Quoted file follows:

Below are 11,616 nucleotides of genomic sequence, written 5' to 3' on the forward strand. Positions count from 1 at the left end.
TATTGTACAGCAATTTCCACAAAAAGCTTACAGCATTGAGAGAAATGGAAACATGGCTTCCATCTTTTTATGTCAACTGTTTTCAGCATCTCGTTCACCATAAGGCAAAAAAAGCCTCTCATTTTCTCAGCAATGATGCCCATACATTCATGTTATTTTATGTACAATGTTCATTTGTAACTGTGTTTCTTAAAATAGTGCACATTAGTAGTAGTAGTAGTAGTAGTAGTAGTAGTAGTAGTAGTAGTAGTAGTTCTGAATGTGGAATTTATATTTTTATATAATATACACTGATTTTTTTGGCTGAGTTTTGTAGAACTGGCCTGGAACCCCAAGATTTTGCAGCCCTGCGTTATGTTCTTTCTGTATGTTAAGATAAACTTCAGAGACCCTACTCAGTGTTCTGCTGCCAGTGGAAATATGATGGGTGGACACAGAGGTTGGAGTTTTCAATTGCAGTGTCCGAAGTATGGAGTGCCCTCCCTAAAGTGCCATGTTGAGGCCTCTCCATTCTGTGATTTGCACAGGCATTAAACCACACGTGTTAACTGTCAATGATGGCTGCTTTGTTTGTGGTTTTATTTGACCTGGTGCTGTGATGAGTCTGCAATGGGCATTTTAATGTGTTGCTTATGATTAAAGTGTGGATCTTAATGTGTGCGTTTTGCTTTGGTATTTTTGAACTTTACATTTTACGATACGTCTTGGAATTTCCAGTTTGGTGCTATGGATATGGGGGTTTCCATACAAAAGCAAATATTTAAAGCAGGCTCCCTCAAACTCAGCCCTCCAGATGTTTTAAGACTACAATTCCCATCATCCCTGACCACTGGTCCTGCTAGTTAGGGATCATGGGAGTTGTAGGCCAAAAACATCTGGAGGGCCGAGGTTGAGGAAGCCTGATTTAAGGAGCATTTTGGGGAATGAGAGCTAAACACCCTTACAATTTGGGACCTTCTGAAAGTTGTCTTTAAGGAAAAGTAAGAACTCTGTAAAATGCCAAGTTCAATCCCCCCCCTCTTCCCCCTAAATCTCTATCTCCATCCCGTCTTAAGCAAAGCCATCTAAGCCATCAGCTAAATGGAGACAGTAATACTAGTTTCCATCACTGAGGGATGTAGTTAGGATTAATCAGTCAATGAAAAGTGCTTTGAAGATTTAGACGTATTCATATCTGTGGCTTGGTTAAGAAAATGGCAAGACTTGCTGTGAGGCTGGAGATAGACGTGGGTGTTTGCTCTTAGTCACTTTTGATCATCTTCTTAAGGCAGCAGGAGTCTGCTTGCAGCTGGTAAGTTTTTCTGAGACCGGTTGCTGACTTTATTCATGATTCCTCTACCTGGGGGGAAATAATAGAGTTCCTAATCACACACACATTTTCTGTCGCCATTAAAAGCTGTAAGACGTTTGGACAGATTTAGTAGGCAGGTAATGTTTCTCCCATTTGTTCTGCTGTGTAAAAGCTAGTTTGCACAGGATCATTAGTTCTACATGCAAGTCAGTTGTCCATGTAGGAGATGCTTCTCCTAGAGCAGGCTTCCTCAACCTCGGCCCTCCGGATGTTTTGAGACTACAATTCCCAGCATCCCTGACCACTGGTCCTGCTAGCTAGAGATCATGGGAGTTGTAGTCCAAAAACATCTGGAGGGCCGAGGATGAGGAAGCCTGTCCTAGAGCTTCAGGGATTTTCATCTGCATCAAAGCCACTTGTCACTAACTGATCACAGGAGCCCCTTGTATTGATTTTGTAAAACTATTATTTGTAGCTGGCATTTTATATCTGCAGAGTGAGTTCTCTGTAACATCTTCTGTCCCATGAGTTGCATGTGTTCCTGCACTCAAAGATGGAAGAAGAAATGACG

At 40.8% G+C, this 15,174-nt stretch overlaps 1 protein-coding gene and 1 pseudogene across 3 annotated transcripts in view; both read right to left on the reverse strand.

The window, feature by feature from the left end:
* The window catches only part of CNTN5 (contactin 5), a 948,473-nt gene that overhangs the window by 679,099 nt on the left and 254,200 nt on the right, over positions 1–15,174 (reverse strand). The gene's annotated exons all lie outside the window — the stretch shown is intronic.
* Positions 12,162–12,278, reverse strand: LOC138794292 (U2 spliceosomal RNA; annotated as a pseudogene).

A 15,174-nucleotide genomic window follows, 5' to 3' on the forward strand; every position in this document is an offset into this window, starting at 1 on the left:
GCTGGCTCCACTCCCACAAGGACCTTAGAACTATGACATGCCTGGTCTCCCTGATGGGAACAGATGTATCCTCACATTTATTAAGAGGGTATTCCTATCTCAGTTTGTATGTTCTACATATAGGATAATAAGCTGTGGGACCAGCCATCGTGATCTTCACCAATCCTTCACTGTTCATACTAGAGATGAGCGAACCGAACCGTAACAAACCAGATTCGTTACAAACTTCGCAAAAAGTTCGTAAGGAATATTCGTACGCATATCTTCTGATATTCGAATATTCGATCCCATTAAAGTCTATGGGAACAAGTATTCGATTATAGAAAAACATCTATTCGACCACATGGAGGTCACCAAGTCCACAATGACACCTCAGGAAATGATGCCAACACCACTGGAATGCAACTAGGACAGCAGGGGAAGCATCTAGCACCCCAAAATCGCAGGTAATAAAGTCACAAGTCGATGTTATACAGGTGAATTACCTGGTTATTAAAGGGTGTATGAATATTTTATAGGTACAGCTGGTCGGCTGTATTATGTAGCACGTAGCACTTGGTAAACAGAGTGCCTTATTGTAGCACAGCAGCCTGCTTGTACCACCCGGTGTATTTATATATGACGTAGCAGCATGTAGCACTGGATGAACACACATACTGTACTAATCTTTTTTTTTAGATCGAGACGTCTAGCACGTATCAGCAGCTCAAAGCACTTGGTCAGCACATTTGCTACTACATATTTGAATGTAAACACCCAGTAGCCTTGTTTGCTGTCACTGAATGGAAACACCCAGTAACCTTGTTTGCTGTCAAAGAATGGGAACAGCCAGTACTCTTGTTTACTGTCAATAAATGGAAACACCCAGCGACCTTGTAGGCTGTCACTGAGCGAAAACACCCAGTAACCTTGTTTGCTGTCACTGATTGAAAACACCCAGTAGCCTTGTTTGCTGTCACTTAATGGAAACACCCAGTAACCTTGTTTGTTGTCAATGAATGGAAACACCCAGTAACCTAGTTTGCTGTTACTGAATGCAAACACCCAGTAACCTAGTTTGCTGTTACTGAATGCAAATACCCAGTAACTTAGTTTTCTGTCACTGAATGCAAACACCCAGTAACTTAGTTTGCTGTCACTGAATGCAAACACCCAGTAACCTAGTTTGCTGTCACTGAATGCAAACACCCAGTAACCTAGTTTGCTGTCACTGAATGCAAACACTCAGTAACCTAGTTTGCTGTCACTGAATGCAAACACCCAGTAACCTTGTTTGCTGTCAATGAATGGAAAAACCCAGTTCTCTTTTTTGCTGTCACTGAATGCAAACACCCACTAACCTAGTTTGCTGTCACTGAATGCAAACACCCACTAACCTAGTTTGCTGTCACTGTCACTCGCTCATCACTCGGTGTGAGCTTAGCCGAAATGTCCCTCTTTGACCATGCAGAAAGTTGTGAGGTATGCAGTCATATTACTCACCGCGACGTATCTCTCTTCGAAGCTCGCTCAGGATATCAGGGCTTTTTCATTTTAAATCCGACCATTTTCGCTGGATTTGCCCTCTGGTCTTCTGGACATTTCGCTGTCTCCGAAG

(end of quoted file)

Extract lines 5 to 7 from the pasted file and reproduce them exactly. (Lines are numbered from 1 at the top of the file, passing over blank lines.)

* The window catches only part of CNTN5 (contactin 5), a 948,473-nt gene that overhangs the window by 679,099 nt on the left and 254,200 nt on the right, over positions 1–15,174 (reverse strand). The gene's annotated exons all lie outside the window — the stretch shown is intronic.
* Positions 12,162–12,278, reverse strand: LOC138794292 (U2 spliceosomal RNA; annotated as a pseudogene).

A 15,174-nucleotide genomic window follows, 5' to 3' on the forward strand; every position in this document is an offset into this window, starting at 1 on the left: